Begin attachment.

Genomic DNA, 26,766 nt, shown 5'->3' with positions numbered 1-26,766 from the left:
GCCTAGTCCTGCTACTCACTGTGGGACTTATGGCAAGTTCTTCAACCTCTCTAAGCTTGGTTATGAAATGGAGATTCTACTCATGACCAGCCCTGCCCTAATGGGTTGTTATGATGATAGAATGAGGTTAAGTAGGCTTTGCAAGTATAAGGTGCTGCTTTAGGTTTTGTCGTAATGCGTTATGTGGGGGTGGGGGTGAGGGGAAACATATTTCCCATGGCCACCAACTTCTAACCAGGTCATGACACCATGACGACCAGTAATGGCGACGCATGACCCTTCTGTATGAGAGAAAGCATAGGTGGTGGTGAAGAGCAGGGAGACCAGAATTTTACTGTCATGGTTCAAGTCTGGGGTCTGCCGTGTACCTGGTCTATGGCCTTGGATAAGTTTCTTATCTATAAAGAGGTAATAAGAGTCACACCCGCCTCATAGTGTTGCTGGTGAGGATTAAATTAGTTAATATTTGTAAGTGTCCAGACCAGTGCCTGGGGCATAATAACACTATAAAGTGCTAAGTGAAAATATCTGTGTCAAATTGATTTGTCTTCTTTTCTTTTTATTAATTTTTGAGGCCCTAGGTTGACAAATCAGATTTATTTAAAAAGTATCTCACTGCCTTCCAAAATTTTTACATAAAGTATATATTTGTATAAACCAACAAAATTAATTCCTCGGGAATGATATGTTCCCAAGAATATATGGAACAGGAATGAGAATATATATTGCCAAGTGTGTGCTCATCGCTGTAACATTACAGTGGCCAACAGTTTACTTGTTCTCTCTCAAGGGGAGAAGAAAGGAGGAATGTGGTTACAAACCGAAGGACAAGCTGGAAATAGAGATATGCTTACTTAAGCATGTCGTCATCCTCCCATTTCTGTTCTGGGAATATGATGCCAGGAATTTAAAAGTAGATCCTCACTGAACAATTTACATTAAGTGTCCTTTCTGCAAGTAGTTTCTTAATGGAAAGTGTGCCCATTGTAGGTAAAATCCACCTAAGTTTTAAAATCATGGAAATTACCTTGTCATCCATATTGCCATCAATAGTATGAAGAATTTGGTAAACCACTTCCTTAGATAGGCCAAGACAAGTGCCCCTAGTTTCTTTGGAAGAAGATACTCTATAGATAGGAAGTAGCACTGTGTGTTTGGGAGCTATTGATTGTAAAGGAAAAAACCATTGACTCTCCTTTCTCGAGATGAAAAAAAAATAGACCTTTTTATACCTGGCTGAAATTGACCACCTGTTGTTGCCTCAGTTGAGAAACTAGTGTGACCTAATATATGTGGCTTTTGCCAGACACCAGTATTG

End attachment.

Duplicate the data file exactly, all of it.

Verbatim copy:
Genomic DNA, 26,766 nt, shown 5'->3' with positions numbered 1-26,766 from the left:
GCCTAGTCCTGCTACTCACTGTGGGACTTATGGCAAGTTCTTCAACCTCTCTAAGCTTGGTTATGAAATGGAGATTCTACTCATGACCAGCCCTGCCCTAATGGGTTGTTATGATGATAGAATGAGGTTAAGTAGGCTTTGCAAGTATAAGGTGCTGCTTTAGGTTTTGTCGTAATGCGTTATGTGGGGGTGGGGGTGAGGGGAAACATATTTCCCATGGCCACCAACTTCTAACCAGGTCATGACACCATGACGACCAGTAATGGCGACGCATGACCCTTCTGTATGAGAGAAAGCATAGGTGGTGGTGAAGAGCAGGGAGACCAGAATTTTACTGTCATGGTTCAAGTCTGGGGTCTGCCGTGTACCTGGTCTATGGCCTTGGATAAGTTTCTTATCTATAAAGAGGTAATAAGAGTCACACCCGCCTCATAGTGTTGCTGGTGAGGATTAAATTAGTTAATATTTGTAAGTGTCCAGACCAGTGCCTGGGGCATAATAACACTATAAAGTGCTAAGTGAAAATATCTGTGTCAAATTGATTTGTCTTCTTTTCTTTTTATTAATTTTTGAGGCCCTAGGTTGACAAATCAGATTTATTTAAAAAGTATCTCACTGCCTTCCAAAATTTTTACATAAAGTATATATTTGTATAAACCAACAAAATTAATTCCTCGGGAATGATATGTTCCCAAGAATATATGGAACAGGAATGAGAATATATATTGCCAAGTGTGTGCTCATCGCTGTAACATTACAGTGGCCAACAGTTTACTTGTTCTCTCTCAAGGGGAGAAGAAAGGAGGAATGTGGTTACAAACCGAAGGACAAGCTGGAAATAGAGATATGCTTACTTAAGCATGTCGTCATCCTCCCATTTCTGTTCTGGGAATATGATGCCAGGAATTTAAAAGTAGATCCTCACTGAACAATTTACATTAAGTGTCCTTTCTGCAAGTAGTTTCTTAATGGAAAGTGTGCCCATTGTAGGTAAAATCCACCTAAGTTTTAAAATCATGGAAATTACCTTGTCATCCATATTGCCATCAATAGTATGAAGAATTTGGTAAACCACTTCCTTAGATAGGCCAAGACAAGTGCCCCTAGTTTCTTTGGAAGAAGATACTCTATAGATAGGAAGTAGCACTGTGTGTTTGGGAGCTATTGATTGTAAAGGAAAAAACCATTGACTCTCCTTTCTCGAGATGAAAAAAAAATAGACCTTTTTATACCTGGCTGAAATTGACCACCTGTTGTTGCCTCAGTTGAGAAACTAGTGTGACCTAATATATGTGGCTTTTGCCAGACACCAGTATTG